_{0}

^{1}and 16

_{0}

^{1}fundamentals, assignments are based simply on proximity to the band positions predicted by the TDDFT calculation.

_{1}

^{1}, 13

_{1}

^{1}, and 26

_{1}

^{1}are prominent, despite the jet cooling. The FC factors for these bands are large and nearly the same as that of the origin band, because the ring geometry does not change significantly upon electronic excitation. In the highest-wavenumber region of the spectrum (Figure 5), the number of T

_{1}(n,π*) ← S

_{0}assignments is limited because of overlapping hot bands belonging to the S

_{1}(n,π*) ← S

_{0}system. Figure 6 shows the result of reducing the helium pressure to produce a warmer jet expansion in this region of the spectrum. The intensity of S

_{1}(n,π*) ← S

_{0}vibronic hot bands increases under these conditions. An example is the peak at 27 971 cm

^{–1}, assigned to the 13

_{1}

^{0}band of the S

_{1}← S

_{0}transition. The origin of this band system (21) is at 28 365 cm

^{–1}, and the −394 cm

^{–1}shift corresponds to the experimentally known (30) ground-state fundamental for ν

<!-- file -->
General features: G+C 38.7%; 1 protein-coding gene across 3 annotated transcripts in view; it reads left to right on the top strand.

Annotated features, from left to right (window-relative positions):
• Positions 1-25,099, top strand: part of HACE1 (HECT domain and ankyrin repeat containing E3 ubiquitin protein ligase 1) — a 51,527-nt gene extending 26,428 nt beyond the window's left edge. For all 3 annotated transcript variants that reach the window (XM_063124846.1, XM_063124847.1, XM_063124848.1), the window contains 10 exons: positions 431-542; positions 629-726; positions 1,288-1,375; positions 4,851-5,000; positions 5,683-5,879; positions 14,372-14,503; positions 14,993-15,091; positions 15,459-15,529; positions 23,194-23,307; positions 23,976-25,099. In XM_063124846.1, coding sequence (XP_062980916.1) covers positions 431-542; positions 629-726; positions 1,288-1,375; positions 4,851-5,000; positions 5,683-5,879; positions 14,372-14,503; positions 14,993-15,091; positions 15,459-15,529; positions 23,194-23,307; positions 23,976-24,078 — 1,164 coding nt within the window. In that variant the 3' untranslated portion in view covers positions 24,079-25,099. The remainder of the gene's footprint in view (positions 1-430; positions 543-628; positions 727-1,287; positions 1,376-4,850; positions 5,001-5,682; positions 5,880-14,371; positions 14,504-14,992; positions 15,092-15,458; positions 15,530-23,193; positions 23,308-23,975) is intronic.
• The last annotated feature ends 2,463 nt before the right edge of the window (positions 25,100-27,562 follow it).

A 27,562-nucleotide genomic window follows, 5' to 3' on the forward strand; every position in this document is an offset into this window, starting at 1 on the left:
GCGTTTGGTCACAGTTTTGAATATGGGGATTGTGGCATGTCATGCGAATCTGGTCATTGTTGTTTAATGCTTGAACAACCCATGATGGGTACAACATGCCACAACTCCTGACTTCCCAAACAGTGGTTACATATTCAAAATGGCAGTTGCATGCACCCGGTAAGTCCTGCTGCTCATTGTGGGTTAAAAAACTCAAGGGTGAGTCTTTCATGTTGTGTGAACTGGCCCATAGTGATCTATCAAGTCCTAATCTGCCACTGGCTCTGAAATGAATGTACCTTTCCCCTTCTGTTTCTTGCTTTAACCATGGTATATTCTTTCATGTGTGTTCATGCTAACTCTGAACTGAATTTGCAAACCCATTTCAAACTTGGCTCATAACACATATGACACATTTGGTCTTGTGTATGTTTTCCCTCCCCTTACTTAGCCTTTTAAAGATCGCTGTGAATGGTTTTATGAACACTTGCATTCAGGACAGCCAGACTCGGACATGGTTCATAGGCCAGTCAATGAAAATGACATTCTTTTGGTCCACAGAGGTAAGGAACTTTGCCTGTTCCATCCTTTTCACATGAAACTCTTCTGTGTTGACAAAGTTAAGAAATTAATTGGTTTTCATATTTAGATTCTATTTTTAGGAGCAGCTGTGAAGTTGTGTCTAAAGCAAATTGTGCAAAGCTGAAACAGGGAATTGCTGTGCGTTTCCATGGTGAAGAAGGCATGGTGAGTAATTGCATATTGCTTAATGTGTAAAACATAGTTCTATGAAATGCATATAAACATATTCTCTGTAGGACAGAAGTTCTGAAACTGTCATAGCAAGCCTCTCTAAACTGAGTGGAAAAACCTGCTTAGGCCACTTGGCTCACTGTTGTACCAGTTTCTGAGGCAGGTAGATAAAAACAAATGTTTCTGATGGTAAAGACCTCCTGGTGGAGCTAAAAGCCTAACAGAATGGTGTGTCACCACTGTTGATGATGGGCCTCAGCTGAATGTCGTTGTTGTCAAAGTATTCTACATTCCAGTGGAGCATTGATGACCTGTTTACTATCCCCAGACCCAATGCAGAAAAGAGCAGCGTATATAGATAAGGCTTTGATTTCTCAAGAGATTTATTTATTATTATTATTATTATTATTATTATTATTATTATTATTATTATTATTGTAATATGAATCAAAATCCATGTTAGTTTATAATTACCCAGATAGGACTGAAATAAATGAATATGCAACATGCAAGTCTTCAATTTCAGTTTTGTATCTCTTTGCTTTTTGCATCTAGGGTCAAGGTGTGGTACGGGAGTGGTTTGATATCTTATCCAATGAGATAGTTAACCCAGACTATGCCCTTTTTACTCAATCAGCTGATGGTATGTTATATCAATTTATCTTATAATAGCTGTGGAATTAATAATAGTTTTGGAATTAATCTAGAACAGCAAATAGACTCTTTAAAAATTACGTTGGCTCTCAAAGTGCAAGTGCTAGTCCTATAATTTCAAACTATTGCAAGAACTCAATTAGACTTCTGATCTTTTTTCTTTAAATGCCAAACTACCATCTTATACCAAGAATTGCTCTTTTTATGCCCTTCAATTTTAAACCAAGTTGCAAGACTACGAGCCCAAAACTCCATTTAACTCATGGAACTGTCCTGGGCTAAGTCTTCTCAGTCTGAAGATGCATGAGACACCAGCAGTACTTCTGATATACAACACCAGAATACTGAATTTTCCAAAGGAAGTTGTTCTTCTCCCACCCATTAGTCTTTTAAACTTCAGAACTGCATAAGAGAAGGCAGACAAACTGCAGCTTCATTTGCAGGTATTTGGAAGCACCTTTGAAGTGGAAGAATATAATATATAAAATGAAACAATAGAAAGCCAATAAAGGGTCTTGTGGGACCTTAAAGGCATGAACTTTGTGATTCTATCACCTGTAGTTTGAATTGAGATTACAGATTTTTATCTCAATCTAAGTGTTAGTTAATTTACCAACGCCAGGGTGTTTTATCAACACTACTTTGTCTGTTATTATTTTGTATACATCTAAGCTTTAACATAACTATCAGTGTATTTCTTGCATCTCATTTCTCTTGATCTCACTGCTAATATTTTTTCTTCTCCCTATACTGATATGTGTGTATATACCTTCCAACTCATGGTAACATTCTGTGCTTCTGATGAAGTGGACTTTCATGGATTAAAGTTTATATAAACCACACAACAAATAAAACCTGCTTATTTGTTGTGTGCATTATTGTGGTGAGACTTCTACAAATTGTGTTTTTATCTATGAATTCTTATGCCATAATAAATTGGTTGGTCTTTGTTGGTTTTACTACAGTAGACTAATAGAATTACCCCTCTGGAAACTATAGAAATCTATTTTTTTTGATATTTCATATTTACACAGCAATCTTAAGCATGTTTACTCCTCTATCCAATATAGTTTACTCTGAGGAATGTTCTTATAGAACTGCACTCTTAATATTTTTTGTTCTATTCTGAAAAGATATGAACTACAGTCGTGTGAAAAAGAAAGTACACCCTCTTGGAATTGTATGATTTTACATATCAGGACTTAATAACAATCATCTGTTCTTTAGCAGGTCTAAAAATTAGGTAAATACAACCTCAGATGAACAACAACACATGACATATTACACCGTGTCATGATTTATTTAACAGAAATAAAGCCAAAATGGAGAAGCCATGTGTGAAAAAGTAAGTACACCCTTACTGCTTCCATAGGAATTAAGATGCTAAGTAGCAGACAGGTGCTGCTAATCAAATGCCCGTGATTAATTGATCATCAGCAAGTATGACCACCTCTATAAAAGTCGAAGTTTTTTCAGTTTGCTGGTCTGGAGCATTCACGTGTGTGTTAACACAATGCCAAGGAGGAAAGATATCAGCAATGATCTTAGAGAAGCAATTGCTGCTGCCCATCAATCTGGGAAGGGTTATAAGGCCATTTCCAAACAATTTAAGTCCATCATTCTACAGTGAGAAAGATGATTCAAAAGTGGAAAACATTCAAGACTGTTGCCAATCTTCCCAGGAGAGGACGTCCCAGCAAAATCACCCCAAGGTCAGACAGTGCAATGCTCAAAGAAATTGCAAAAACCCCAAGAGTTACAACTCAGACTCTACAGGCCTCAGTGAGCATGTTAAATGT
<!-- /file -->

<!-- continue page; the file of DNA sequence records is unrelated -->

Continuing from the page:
_{13}.

Observed pos. (cm^{–1}) | Inferred pos. (cm^{–1}) | Assignment | Inference (harmonic approx.) based on fundamental frequencies^{b} (cm^{–1}) | Prev. assign.^{c} |
---|---|---|---|---|

–30.3^{d} | –43 | 10_{1}^{1} | 463.3 – 504 | 10_{1}^{1} |

–23.1 | –25.8 | 18_{1}^{1} | 123.0 – 148.76 | 18_{1}^{1} |

0 | 0_{0}^{0} | 0_{0}^{0} | ||

11.7 | 13_{1}^{1} | |||

22.3 | 26_{1}^{1} | 13_{1}^{1} | ||

110.1 | 107.7 | 16_{0}^{1}17_{1}^{0} | 531.6 – 423.92 | 16_{0}^{1}17_{1}^{0} |

123.0 | 18_{0}^{1} | |||

206.2 | 17_{0}^{1} | |||

253.0 | 246.0 | 18_{0}^{2} | 2(123.0) | |

260.6 | 194.7 | 17_{1}^{3} | 3(206.2) – 423.92 | |

322.4 | 313.9 | 16_{0}^{1}17_{1}^{1} | 531.6 + 206.2 – 423.92 | |

336.1 | 329.2 | 17_{0}^{1}18_{0}^{1} | 206.2 + 123.0 | 17_{0}^{1}18_{0}^{1} |

430.9 | 412.4 | 17_{0}^{2} | 2(206.2) | 17_{0}^{2} |

463.3 | 10_{0}^{1} | 10_{0}^{1} | ||

473.5 | 452.2 | 17_{0}^{1} 18_{0}^{2} | 206.2 + 2(123.0) | |

531.6 | 16_{0}^{1} | |||

602.9 | 15_{0}^{1} | |||

656.0 | 654.6 | 16_{0}^{1} 18_{0}^{1} | 531.6 + 123.0 | |

667.7 | 662 | 27_{0}^{2} | 2(331)^{e} | |